Seasonal businesses can learn to save while the sun is shining

jmgiglio@newsobserver.comApril 2, 2013 

  • Seasonal business resources •  U.S. Small Business Administration: sba.gov •  N.C. Small Business Department of Commerce: nccommerce.com/smallbusiness •  SCORE: score.org

On a stretch of U.S. 401 between Raleigh and Fuquay-Varina, people are lined up outside eating snow cones and hitting golf balls. There’s a chill to the air on this first day of spring, but no one seems to mind.

The customers are good news to David Kristan and Adrian Johnson. It means that warmer weather is on its way, and business is about to pick up.

Kristan, longtime manager of 401 Par Golf, a driving range and par-3 golf course, and Johnson, owner of Pelican’s SnoBalls, which sells snow cones and ice cream, operate what are known as seasonal businesses.

“Fifty (degrees) is the magic number,” Kristan said. “If you can’t clear 50, people won’t come out.”

Shorter days and cold weather can put a damper on businesses that thrive when the weather is warm and the days are long. Everything from driving ranges and landscapers to outdoor eateries and construction companies are affected.

Now that spring is here, small business owners need to take advantage of the upcoming busier months by planning and preparing for survival during the slow times. Essential steps include proper money management, effective marketing strategies and networking.

Owners also need to be diligent about budgeting, putting away working capital and generating revenue during the offseason.

Dave Powell, certified financial planner with Ameriprise Financial Services in Raleigh, suggests that owners figure out how much money they bring in during the average slow season, then set a target figure for how much they’ll need to have in reserve to balance out that time, and try to double that amount. Powell also says that that capital should be liquid, preferably in a savings account where it’s easily accessible.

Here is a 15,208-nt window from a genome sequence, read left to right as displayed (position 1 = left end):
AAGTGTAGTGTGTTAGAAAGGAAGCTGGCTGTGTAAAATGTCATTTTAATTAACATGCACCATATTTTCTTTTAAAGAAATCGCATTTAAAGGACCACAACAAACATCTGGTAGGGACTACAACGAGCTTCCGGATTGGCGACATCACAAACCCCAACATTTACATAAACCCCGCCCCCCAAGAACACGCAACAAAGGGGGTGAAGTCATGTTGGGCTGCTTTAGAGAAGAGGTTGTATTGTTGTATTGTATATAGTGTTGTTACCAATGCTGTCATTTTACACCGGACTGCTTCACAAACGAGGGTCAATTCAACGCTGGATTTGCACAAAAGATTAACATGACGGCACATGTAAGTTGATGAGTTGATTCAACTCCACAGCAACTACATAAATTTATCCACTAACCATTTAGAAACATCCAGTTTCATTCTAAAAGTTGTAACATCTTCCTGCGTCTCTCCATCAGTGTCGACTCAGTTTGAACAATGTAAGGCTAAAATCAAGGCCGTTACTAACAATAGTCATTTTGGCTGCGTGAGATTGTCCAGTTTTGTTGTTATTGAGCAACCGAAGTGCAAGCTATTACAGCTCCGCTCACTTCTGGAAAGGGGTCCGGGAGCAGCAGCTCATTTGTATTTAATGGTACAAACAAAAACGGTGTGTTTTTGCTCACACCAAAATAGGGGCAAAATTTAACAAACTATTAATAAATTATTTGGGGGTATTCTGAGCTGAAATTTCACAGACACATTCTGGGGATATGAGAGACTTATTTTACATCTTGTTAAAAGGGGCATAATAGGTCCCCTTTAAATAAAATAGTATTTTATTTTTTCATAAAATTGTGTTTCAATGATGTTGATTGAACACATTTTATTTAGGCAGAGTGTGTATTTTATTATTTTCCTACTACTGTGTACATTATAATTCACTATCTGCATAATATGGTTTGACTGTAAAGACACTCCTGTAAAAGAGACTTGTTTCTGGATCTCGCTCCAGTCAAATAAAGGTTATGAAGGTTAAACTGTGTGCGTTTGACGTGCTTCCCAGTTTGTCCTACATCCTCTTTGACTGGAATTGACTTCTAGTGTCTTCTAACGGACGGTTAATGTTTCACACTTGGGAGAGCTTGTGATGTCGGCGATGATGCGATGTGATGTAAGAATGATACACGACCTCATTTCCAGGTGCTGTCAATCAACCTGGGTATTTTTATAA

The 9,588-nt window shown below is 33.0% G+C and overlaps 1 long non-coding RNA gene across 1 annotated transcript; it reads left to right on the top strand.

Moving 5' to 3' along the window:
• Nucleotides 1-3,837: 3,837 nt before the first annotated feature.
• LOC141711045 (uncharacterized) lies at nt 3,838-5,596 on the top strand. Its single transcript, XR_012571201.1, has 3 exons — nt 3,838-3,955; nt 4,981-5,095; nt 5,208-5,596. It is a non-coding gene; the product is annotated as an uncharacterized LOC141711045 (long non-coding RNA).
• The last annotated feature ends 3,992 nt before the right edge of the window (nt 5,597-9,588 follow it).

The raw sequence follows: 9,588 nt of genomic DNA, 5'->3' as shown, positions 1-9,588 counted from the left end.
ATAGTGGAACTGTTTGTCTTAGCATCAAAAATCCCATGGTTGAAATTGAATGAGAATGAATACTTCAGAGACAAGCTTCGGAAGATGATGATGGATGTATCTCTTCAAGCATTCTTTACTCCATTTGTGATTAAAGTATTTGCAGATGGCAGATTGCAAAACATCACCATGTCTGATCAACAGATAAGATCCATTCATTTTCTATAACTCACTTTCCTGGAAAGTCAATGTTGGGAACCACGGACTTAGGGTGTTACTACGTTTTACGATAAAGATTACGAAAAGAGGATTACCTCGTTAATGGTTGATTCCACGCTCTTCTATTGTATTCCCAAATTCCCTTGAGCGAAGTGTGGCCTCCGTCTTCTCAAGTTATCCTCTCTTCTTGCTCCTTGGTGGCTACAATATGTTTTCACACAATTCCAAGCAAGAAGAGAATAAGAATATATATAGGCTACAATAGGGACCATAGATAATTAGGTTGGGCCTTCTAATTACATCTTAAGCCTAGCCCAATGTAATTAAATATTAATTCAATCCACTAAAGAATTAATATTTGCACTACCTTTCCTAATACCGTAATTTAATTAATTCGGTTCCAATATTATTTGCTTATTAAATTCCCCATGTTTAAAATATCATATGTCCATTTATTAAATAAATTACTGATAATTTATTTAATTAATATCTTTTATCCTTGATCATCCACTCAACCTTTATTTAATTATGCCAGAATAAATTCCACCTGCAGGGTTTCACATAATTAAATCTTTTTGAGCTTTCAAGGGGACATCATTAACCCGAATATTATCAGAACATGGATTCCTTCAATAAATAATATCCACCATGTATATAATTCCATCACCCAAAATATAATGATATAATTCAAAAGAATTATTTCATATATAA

“Small business owners should have a planned offseason,” Powell said.

When the cash flow freezes

According to the U.S. Small Business Administration, a seasonal business is one that has “revenue peaks and declines depending on the time of year” or is operated “during a certain season.”

There are 723,365 seasonal businesses in the United States and about 1.5 million businesses that don’t operate for the full year, according to the U.S. Census Bureau’s 2007 Economic Census.

Kristan typically does about 90 percent of his business between the months of March and November. However, that time is unpredictable and can vary because of the weather, affecting his cash flow.

“It’s often very difficult to balance the money,” Kristan said. “You are never really sure how many months are going to be bad. And if there’s an extra month (of bad weather), which isn’t uncommon, you know the bills continue to come in and there’s quite a bit of fixed overhead that you can’t do anything about.”

Kristan does take steps when it’s cold, however, to offset the fixed bills, including cutting back on staffing, reducing the golf course’s hours and working out payment plans with distributors such as golf ball companies.

These arrangements help him keep inventory stocked in the winter without having to pay until spring or fall. He also uses Bermuda grass, which goes dormant in the winter, to cut his maintenance and labor costs significantly.